"He started in referee position and stood up to escape and I picked him up and I snapped him back with two underhooks from the back. I snapped him on his back and I was going to go for the pin, but his head was on my chest when I sprawled and I broke his fourth, fifth and sixth vertebrae. Now he’s a quadriplegic. It was a freak, freak accident. It could have happened to me. I feel very sad that it happened to him. He was a tough competitor."
Sampson said when it happened he heard a really loud noise and then his opponent went limp. It happened over 12 years ago at this point, but there’s hardly a detail about the incident that Sampson doesn’t remember.
The fallout from the accident not only left a boy paralyzed, but it put Sampson into limbo for several years when it came to his wrestling career. The boy who suffered the tragic accident ended up filing a lawsuit with Sampson’s name attached, and he was yanked from the wrestling program all together.
"He sued his school, my school, and my name was in the deposition so I couldn’t wrestle for a long, long time," Sampson said.
"It took two and a half years for the lawsuit to go through and I was found not guilty, but they were trying to garnish my wages for life if I was found guilty. It hurt me in the long run because it took two and a half years of not wrestling. It hurt me because they tried to sue me, and I didn’t do anything wrong. It messed me up, too. He has to live with it and so do I. I didn’t get to further my wrestling career after that."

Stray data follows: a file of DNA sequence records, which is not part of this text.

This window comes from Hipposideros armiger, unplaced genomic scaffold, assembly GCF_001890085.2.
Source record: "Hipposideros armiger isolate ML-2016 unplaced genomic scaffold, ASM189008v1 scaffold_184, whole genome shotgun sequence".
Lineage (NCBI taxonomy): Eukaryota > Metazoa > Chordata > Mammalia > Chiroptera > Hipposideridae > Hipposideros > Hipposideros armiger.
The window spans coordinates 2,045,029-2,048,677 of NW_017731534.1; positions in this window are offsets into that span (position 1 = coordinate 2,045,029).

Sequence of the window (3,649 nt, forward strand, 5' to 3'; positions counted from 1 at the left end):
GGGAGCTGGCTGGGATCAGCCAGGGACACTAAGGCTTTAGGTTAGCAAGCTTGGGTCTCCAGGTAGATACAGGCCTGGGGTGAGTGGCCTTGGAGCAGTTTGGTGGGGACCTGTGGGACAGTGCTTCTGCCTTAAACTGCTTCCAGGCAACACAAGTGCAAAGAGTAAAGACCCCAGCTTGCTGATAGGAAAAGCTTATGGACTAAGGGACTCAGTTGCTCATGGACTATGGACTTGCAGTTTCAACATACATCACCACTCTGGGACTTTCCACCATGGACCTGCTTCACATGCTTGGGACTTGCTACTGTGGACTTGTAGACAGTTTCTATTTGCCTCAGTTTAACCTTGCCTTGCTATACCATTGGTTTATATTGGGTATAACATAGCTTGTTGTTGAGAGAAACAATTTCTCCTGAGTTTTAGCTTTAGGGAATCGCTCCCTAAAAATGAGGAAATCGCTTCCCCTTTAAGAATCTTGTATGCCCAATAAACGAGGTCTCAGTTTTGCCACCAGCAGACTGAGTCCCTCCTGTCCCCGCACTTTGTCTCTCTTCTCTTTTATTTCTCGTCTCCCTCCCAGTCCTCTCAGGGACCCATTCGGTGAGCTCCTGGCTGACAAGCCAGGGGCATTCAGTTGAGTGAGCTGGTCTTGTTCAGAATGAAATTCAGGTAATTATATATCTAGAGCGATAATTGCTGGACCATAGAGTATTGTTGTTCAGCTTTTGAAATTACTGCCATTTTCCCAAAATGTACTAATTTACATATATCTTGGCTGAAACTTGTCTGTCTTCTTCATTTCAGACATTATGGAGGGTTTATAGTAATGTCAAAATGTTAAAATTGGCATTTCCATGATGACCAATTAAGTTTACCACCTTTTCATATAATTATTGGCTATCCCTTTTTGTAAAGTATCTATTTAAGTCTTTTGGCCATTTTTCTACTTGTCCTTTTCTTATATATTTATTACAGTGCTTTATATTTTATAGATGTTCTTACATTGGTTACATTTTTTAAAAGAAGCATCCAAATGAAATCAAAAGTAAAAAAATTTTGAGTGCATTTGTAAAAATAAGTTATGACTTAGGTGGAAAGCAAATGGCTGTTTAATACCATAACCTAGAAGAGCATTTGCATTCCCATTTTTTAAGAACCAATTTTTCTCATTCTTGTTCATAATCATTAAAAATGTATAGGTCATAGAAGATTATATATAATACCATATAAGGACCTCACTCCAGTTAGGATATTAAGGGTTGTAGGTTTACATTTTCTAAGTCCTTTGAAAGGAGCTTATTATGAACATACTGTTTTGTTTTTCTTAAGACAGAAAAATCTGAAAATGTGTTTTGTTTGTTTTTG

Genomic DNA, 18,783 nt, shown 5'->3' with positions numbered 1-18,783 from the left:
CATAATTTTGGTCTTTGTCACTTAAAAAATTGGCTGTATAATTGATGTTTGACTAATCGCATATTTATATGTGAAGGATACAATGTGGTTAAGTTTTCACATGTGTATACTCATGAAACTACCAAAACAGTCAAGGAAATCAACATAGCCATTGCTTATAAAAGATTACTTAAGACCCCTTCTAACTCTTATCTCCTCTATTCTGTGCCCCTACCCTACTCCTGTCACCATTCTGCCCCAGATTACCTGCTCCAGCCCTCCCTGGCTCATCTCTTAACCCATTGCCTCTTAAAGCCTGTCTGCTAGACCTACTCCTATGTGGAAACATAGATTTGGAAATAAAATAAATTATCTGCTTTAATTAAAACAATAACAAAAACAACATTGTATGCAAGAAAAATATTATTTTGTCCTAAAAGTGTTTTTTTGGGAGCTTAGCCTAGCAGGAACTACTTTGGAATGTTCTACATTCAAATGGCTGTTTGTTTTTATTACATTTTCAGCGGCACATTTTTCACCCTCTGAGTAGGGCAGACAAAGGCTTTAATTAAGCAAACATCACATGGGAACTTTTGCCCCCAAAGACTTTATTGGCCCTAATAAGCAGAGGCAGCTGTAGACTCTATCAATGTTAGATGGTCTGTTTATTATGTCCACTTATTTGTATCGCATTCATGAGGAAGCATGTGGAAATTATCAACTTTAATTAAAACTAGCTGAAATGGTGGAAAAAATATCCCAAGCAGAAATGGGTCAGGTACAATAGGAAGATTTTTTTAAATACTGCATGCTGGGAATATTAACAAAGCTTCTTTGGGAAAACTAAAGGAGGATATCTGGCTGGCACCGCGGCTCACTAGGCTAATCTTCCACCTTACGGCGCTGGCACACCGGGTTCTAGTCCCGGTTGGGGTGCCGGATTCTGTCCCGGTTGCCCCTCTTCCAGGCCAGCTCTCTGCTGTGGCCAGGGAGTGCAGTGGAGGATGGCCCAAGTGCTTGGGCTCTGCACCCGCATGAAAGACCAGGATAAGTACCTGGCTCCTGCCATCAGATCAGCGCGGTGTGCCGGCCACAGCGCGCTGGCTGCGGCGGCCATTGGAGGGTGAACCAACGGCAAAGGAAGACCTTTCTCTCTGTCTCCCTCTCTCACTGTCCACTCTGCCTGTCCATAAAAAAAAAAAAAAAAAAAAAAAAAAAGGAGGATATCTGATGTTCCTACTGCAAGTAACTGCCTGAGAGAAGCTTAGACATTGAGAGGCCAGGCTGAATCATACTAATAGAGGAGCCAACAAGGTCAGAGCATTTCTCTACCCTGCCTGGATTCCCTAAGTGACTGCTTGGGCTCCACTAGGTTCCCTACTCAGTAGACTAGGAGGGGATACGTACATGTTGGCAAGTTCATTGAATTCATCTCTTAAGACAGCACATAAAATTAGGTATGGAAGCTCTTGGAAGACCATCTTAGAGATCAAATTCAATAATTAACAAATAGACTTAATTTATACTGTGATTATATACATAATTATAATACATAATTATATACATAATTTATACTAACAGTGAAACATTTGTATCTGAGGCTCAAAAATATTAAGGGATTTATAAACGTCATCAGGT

I’m 32 now and that was when I was 20 years old. It really took a lot out of me. I still look back and say “what if?”. It’s called life. Life will beat you down if you let it
— Jason Sampson
With wrestling no longer around to keep Sampson in line, he moved back home to Texas where he got caught up in the same kind of problems that haunted him when he was a kid. By this point his brothers were both involved with crystal meth and it didn’t take long for Sampson to walk down the same path as his siblings.
"I hit a dark place in my life," Sampson added. "I moved back home, got around the wrong people and started doing drugs. It was pretty bad."
Instead of hitting the mats everyday like he did for years, Sampson instead started hitting the pipe. His addiction was so bad that he overdosed on three occasions and at one point he weighed all of 98 pounds.